PS. The Original TNB TURBO superset training program was designed for gym training, and shows you how to superset successfully even in a crowded gym (which used to be a big problem for people training in gyms at peak hours). The complete TNB TURBO package also now includes “TNB TURBO HOME” as a bonus. Even if you only have minimal equipment, even only dumbbells, you can still use this workout plan and by training at home, you save even more time by skipping the commute to the gym: CLICK FOR TNB TURBO 

Scientific References
Carregaro RL et al, Effects of antagonist pre-load on knee extensor isokinetic muscle performance.J Sports Sci. 2011 Feb;29(3):271-8.
Castanheira RP et al. Effects of synergist vs. Non-synergist split resistance training routines on acute neuromuscular performance in resistance trained men. J Strength Cond Res. 31(12): 3482–3488, 2017.
Kelleher, A, et al, The Metabolic Costs of Reciprocal Supersets Vs. Traditional Resistance Exercise in Young Recreationally Active Adults, Journal of Strength and Conditioning Research, 24(4), 1043-1051.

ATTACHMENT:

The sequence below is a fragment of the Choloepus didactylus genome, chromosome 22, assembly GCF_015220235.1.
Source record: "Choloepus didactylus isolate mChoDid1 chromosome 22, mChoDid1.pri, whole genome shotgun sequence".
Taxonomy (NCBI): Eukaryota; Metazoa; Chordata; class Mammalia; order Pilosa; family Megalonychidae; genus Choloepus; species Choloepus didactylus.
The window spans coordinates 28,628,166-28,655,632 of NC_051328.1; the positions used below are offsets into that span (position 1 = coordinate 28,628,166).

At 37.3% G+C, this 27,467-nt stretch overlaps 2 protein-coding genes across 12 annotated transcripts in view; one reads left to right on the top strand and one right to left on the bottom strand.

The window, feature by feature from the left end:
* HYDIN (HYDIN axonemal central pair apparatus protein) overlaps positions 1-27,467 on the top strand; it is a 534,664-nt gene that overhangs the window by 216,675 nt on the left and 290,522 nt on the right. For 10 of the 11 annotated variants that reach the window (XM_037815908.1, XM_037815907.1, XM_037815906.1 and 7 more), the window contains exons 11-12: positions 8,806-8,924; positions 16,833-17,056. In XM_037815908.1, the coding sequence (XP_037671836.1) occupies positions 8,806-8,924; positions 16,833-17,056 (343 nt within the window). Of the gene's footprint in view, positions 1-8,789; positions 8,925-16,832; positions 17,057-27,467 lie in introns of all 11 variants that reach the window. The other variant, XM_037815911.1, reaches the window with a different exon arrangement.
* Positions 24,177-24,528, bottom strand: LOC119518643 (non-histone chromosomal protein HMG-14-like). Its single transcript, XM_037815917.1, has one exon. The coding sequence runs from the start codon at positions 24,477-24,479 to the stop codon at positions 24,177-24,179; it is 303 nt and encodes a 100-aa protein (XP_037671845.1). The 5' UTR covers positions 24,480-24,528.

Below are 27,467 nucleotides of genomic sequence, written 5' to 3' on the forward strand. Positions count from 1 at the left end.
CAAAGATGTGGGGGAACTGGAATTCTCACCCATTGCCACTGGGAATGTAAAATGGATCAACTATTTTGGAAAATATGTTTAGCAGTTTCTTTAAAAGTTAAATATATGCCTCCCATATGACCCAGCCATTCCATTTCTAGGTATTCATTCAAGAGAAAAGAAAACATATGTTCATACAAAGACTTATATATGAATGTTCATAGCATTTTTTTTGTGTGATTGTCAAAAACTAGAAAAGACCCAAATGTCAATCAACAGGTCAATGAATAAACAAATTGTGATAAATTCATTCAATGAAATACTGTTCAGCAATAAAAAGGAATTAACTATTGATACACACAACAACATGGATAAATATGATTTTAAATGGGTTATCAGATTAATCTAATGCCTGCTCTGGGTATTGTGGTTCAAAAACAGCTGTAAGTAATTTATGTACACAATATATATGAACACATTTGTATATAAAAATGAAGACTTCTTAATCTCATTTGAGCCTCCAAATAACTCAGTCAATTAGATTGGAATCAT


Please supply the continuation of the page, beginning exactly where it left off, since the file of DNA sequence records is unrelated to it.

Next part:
Maia, M.F., et al., Effects of different rest intervals between antagonist paired sets on repetition performance and muscle activation. J Strength Cond Res, 2014. 28(9): p. 2529-35
Robbins, D, et al, The Effect of An Upper Body Agonist – Antagonist Resistance Training Protocol on Volume Load And Efficiency, Journal of Strength and Conditioning Research, 24:10, 2632-2640.
Robbins D, et al, Physical Performance And Electromyographic Responses to an Acute Bout of Paired Set Strength Training Versus Traditional Strength Training, Journal of Strength and Conditioning Research, 24(5), 1237-1245.
Robbins D, et al Agonist-Antagonist Paired Set Resistance Training: A Brief Review, Journal of Strength And Conditioning Research, 14(10, 2873-2882.
Rooney, K, et al, Fatigue Contributes To the Strength Training Stimulus. Medicine and Science in Sports And Exercise, 26, 1160-1164.
Schoenfeld, B, The Use of Specialized Training Techniques to Maximize Muscle Hypertorphy, Strength and Conditioning Journal, 33(4), 60-65.

Learn more time saving resistance training techniques: Burn The Fat Inner Circle Guide To Time Efficient Training